(Okay, all you local folks can quit hyperventilating - the following photos and observations were taken in the Chicago area in early August.)
I remember Japanese beetles from my childhood in Maryland: colorful little insects that were fun to collect in jars while they ate plants and flowers to shreds. I really haven't had to deal with them personally since then.
Earlier this summer, though, a couple Japanese beetles were turned in to the Sedgwick County Extension Office and, not much later, a fellow Kansas garden blogger from the Manhattan area wrote about seeing them locally at a nursery. It would appear that they are knocking on our door.
So a week ago, when we visited our good friends, Flip and Shelley, in the Chicago area, I was both intrigued and somewhat horrified by the plethora of Japanese beetles in their garden. I don't remember seeing them when we've visited before.
Here, in no particular order, are my thoughts and observations as I explored the garden during our visit....
Japanese beetles are smaller than I remember. My memory paints them as about the same size as June bugs, but they are actually about half that size. The beetles are, however, just as pretty as I remember them.
Japanese beetles LOVE roses, both the blossoms (especially the blossoms) and the leaves. A single Japanese beetle can wreak havoc on a rose bloom in a very short period of time.
Based on their name, Japanese beetles would appear to be from Japan. Many roses are from that area of the world too. I wonder what keeps them under control in their native range?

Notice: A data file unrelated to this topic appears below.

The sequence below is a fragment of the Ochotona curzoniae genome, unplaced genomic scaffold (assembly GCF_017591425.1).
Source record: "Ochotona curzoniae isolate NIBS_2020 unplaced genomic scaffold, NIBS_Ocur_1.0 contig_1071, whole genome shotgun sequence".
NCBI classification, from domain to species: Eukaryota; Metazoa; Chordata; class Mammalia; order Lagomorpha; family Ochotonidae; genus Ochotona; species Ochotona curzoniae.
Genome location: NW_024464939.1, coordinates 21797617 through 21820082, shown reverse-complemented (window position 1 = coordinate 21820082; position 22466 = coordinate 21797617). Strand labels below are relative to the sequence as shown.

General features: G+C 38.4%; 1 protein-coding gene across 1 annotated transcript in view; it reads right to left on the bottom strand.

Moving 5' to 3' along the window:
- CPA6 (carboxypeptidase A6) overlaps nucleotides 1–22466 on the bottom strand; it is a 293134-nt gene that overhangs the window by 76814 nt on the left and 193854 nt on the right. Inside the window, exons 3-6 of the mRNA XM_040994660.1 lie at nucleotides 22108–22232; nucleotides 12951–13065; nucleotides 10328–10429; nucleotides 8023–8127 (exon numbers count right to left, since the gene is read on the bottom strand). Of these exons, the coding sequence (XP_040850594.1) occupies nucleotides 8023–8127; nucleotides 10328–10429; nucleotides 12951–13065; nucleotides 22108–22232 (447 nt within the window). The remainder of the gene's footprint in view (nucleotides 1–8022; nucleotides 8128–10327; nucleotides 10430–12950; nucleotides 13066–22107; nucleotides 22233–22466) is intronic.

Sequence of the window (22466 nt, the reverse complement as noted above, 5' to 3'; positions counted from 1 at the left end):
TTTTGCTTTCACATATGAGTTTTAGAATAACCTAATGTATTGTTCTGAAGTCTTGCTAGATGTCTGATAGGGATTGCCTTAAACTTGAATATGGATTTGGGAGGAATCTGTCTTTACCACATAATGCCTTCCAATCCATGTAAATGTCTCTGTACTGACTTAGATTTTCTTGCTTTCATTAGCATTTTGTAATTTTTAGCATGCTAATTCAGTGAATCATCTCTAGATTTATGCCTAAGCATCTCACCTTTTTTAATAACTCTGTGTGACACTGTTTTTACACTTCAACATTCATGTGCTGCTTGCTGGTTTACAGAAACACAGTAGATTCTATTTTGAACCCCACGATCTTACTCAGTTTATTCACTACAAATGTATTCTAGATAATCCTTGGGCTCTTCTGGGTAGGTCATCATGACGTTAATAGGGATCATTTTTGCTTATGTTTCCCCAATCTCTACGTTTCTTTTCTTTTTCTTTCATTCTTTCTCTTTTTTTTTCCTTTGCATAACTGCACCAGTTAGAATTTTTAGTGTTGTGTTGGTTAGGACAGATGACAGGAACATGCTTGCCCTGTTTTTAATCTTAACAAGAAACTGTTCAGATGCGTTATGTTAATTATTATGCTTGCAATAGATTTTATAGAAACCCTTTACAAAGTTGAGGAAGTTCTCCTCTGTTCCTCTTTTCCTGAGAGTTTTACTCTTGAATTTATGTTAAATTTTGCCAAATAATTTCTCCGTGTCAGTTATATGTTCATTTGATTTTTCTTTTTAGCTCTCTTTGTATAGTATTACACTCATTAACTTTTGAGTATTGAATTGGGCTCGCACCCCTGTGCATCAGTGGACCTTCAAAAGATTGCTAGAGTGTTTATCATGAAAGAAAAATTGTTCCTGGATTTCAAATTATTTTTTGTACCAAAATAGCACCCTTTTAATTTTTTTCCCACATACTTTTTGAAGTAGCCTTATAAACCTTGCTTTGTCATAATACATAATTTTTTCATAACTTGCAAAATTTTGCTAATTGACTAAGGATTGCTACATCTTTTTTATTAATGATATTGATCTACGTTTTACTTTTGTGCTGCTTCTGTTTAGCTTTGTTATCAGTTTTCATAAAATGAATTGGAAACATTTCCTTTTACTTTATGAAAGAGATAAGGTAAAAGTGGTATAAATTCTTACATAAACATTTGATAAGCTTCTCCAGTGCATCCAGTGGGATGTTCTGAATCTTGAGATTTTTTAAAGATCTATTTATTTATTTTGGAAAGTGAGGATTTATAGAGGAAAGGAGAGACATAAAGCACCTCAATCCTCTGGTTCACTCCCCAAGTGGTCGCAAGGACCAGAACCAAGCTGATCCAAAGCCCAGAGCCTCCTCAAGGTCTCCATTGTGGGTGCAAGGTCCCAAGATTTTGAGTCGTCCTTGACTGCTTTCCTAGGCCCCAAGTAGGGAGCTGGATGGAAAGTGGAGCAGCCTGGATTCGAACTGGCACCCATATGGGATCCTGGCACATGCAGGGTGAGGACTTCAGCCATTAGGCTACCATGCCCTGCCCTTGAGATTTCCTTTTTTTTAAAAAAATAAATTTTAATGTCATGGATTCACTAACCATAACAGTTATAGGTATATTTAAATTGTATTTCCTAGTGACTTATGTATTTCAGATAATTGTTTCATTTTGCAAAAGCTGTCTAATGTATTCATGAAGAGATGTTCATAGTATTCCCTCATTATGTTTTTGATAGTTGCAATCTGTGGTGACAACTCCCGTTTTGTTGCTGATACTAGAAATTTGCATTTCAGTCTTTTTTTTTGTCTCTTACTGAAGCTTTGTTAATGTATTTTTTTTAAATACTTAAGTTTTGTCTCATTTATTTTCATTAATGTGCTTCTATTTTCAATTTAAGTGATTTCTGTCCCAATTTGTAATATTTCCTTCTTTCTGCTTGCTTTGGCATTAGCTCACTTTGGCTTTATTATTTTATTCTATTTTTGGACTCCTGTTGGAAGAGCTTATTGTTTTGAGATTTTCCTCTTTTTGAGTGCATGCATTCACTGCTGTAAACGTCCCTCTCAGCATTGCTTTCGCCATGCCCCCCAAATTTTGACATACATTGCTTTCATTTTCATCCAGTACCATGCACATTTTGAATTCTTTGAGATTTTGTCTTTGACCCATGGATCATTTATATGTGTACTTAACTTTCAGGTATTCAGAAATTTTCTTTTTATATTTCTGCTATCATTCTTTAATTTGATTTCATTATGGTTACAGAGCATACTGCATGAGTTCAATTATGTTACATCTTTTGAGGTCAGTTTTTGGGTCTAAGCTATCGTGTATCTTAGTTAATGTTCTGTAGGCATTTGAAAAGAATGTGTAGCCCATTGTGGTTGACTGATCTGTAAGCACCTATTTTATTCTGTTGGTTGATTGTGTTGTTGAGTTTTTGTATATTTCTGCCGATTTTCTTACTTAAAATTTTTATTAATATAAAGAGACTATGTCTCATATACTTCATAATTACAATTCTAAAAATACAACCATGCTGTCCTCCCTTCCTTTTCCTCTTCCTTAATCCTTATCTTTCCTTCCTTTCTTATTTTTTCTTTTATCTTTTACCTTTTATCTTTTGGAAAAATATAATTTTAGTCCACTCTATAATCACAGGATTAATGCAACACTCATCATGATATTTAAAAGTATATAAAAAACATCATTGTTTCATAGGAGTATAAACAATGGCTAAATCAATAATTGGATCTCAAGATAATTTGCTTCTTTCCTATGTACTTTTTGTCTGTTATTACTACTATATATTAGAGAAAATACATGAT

There were many plants that the Japanese beetles did not appear to consider edible in Shelley's garden: clematis vines, Russian sage, Oriental lilies, Echinacea, and Joe Pye weed, for example, were all left alone. On the other hand, the Japanese beetles seemed to relish roses (as mentioned), wisteria leaves, grape vine leaves, hollyhocks, and even elm leaves.
The Japanese beetles were horny little things. Mating pairs were everywhere. No wonder they expand their range so rapidly! The photo above shows typical damage on a brand new rose shoot.
I was able to decrease the numbers of Japanese beetles in Flip & Shelley's garden a bit by using my favorite "soapy water in a jar" method of termination, but the beetles (especially when the day was warm) were excellent at evading capture, both by dropping to the ground and by flying away. Many even combined the two escape routes: they fell halfway to the ground and then opened their wings and flew away.
The beetles tended to feed in groups and must have released some sort of pheromone when disturbed, because snagging one individual would cause a mass exodus of almost all nearby beetles, even if I captured the one without jostling any nearby leaves. At best my efforts allowed a few sprays of roses to bloom long enough that we could have cut them off for display in a vase. I was also able to get a couple photos.
Despite the beetles' gorging on petals, the blooms appeared to set seed (hollyhocks) or develop hips (roses) as normal. There were grapes developing on some of the grape vines too. So it would appear that the beetles may function as pollinators - or, at any rate, don't negatively effect fertilization - when they eat the petals into oblivion.
That said, Japanese beetles cannot be said to improve the beauty of a garden. They leave stubs of petals on blossoms, skeletonize the leaves and generally just create a mess of their favorite food plants.
I sure hope they decide that central Kansas isn't welcoming territory and stay the heck away. The last thing that gardeners around here need is one more horde to attack!
Tuesday, August 14, 2012